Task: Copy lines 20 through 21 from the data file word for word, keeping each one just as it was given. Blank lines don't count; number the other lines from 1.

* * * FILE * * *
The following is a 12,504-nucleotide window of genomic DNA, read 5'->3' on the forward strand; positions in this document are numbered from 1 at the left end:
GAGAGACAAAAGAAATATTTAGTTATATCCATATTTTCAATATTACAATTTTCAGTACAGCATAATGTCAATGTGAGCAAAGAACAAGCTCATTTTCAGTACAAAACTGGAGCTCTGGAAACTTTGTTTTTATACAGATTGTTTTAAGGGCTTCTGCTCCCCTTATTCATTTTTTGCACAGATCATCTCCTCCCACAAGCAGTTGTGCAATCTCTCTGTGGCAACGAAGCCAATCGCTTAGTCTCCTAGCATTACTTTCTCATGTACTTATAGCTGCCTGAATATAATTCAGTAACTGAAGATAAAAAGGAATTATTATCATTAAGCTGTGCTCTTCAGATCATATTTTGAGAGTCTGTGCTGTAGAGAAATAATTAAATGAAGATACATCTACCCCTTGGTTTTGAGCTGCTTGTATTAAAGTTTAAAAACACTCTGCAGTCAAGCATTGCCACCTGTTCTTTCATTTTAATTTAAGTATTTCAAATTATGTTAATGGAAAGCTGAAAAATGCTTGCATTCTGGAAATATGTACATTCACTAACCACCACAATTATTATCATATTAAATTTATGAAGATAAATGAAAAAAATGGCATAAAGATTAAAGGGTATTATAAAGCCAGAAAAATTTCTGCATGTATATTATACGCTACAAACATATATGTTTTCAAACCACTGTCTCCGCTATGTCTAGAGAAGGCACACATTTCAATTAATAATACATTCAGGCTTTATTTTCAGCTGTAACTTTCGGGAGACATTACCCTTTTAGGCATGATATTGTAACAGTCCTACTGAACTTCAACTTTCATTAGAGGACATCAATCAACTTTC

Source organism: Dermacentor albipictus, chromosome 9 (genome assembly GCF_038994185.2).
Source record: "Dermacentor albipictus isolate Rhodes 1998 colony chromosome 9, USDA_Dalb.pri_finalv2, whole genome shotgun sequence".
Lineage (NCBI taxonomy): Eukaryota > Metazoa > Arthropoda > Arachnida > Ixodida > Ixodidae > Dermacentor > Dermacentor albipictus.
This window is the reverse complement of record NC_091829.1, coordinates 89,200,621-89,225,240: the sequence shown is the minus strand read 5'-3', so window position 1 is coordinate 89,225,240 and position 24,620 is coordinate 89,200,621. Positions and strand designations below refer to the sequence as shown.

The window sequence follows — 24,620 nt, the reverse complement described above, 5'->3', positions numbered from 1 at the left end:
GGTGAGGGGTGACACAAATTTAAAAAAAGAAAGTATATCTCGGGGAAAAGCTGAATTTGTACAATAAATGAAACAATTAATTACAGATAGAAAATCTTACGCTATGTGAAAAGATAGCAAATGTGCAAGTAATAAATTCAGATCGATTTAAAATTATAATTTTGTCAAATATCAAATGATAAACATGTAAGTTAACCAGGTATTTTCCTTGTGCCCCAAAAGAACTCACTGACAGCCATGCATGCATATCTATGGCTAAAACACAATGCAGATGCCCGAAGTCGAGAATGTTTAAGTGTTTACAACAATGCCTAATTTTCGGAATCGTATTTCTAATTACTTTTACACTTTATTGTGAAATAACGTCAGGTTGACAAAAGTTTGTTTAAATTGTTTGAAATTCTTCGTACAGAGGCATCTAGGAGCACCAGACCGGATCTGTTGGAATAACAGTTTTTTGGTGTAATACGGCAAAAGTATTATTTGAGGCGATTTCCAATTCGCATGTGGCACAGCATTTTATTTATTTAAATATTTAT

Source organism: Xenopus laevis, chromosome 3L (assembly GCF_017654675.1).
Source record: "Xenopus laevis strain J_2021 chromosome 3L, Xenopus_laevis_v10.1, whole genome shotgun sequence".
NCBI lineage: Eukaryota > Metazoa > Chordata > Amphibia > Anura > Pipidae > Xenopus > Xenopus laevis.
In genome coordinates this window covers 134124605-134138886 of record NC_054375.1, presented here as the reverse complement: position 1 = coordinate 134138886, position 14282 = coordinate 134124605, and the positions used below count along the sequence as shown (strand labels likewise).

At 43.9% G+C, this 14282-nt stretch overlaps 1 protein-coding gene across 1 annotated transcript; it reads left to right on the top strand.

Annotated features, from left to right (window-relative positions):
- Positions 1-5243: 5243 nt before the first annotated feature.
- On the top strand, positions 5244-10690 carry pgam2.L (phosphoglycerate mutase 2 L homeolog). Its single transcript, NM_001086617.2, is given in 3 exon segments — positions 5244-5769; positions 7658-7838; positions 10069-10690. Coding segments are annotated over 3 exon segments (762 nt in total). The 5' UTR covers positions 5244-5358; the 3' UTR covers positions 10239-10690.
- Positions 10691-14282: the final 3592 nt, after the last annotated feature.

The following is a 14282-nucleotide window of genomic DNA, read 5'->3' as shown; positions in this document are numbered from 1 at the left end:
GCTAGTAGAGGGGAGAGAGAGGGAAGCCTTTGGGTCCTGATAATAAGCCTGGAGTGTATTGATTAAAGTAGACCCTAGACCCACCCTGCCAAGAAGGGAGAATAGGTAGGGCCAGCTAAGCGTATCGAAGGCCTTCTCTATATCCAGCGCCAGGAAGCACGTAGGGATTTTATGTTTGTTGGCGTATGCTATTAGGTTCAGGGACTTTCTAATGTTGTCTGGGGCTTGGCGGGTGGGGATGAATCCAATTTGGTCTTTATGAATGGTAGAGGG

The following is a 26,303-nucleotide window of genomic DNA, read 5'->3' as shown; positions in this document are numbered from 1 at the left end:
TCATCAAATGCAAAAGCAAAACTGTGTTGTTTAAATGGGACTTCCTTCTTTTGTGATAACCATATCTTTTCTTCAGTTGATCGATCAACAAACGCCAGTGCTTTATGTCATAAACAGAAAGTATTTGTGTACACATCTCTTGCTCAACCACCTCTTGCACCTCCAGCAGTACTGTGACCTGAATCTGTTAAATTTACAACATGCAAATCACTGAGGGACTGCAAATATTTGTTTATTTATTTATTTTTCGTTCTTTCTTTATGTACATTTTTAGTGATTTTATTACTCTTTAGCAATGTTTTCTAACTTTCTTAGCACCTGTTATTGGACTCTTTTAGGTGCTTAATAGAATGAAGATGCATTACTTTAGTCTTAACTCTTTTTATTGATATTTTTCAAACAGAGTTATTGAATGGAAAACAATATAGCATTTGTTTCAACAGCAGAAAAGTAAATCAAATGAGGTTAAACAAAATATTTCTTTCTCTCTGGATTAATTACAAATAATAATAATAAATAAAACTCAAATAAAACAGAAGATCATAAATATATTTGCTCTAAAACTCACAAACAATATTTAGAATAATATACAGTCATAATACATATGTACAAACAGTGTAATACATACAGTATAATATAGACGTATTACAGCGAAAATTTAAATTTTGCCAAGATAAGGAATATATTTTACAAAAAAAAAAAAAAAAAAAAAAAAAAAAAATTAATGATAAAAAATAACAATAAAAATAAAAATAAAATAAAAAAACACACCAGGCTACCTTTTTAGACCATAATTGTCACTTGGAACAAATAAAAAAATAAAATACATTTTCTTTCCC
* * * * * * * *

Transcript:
The following is a 26,303-nucleotide window of genomic DNA, read 5'->3' as shown; positions in this document are numbered from 1 at the left end:
TCATCAAATGCAAAAGCAAAACTGTGTTGTTTAAATGGGACTTCCTTCTTTTGTGATAACCATATCTTTTCTTCAGTTGATCGATCAACAAACGCCAGTGCTTTATGTCATAAACAGAAAGTATTTGTGTACACATCTCTTGCTCAACCACCTCTTGCACCTCCAGCAGTACTGTGACCTGAATCTGTTAAATTTACAACATGCAAATCACTGAGGGACTGCAAATATTTGTTTATTTATTTATTTTTCGTTCTTTCTTTATGTACATTTTTAGTGATTTTATTACTCTTTAGCAATGTTTTCTAACTTTCTTAGCACCTGTTATTGGACTCTTTTAGGTGCTTAATAGAATGAAGATGCATTACTTTAGTCTTAACTCTTTTTATTGATATTTTTCAAACAGAGTTATTGAATGGAAAACAATATAGCATTTGTTTCAACAGCAGAAAAGTAAATCAAATGAGGTTAAACAAAATATTTCTTTCTCTCTGGATTAATTACAAATAATAATAATAAATAAAACTCAAATAAAACAGAAGATCATAAATATATTTGCTCTAAAACTCACAAACAATATTTAGAATAATATACAGTCATAATACATATGTACAAACAGTGTAATACATACAGTATAATATAGACGTATTACAGCGAAAATTTAAATTTTGCCAAGATAAGGAATATATTTTACAAAAAAAAAAAAAAAAAAAAAAAAAAAAAATTAATGATAAAAAATAACAATAAAAATAAAAATAAAATAAAAAAACACACCAGGCTACCTTTTTAGACCATAATTGTCACTTGGAACAAATAAAAAAATAAAATACATTTTCTTTCCC